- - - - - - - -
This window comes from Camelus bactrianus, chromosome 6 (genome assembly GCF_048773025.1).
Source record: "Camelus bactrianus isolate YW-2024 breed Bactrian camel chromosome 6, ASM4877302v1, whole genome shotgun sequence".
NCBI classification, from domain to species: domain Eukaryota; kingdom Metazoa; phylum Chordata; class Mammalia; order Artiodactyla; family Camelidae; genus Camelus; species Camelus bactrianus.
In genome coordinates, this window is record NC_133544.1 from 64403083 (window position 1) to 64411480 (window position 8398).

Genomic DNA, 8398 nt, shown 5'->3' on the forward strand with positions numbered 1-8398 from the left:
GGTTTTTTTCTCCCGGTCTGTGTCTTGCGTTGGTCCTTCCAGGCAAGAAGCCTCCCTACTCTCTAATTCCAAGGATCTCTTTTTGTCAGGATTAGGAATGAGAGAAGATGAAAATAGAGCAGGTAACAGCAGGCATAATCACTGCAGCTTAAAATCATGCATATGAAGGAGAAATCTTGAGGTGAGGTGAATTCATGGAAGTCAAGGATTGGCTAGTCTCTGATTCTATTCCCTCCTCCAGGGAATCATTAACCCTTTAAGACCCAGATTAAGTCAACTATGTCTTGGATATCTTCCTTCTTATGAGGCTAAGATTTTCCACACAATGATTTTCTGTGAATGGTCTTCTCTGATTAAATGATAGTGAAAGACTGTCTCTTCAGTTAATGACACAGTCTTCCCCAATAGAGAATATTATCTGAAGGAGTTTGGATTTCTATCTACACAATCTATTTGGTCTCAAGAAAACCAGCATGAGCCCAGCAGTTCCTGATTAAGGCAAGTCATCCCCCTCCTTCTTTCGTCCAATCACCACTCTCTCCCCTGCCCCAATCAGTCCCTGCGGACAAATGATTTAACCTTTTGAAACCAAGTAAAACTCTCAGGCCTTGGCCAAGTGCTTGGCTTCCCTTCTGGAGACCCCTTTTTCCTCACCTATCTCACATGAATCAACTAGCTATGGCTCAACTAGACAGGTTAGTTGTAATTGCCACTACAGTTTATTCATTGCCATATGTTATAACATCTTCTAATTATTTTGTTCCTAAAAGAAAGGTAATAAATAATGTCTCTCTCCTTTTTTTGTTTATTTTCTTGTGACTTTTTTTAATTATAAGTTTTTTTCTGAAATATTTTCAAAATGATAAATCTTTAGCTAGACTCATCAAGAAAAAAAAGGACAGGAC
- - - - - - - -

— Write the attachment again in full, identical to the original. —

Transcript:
This window comes from Camelus bactrianus, chromosome 6 (genome assembly GCF_048773025.1).
Source record: "Camelus bactrianus isolate YW-2024 breed Bactrian camel chromosome 6, ASM4877302v1, whole genome shotgun sequence".
NCBI classification, from domain to species: domain Eukaryota; kingdom Metazoa; phylum Chordata; class Mammalia; order Artiodactyla; family Camelidae; genus Camelus; species Camelus bactrianus.
In genome coordinates, this window is record NC_133544.1 from 64403083 (window position 1) to 64411480 (window position 8398).

Genomic DNA, 8398 nt, shown 5'->3' on the forward strand with positions numbered 1-8398 from the left:
GGTTTTTTTCTCCCGGTCTGTGTCTTGCGTTGGTCCTTCCAGGCAAGAAGCCTCCCTACTCTCTAATTCCAAGGATCTCTTTTTGTCAGGATTAGGAATGAGAGAAGATGAAAATAGAGCAGGTAACAGCAGGCATAATCACTGCAGCTTAAAATCATGCATATGAAGGAGAAATCTTGAGGTGAGGTGAATTCATGGAAGTCAAGGATTGGCTAGTCTCTGATTCTATTCCCTCCTCCAGGGAATCATTAACCCTTTAAGACCCAGATTAAGTCAACTATGTCTTGGATATCTTCCTTCTTATGAGGCTAAGATTTTCCACACAATGATTTTCTGTGAATGGTCTTCTCTGATTAAATGATAGTGAAAGACTGTCTCTTCAGTTAATGACACAGTCTTCCCCAATAGAGAATATTATCTGAAGGAGTTTGGATTTCTATCTACACAATCTATTTGGTCTCAAGAAAACCAGCATGAGCCCAGCAGTTCCTGATTAAGGCAAGTCATCCCCCTCCTTCTTTCGTCCAATCACCACTCTCTCCCCTGCCCCAATCAGTCCCTGCGGACAAATGATTTAACCTTTTGAAACCAAGTAAAACTCTCAGGCCTTGGCCAAGTGCTTGGCTTCCCTTCTGGAGACCCCTTTTTCCTCACCTATCTCACATGAATCAACTAGCTATGGCTCAACTAGACAGGTTAGTTGTAATTGCCACTACAGTTTATTCATTGCCATATGTTATAACATCTTCTAATTATTTTGTTCCTAAAAGAAAGGTAATAAATAATGTCTCTCTCCTTTTTTTGTTTATTTTCTTGTGACTTTTTTTAATTATAAGTTTTTTTCTGAAATATTTTCAAAATGATAAATCTTTAGCTAGACTCATCAAGAAAAAAAAGGACAGGAC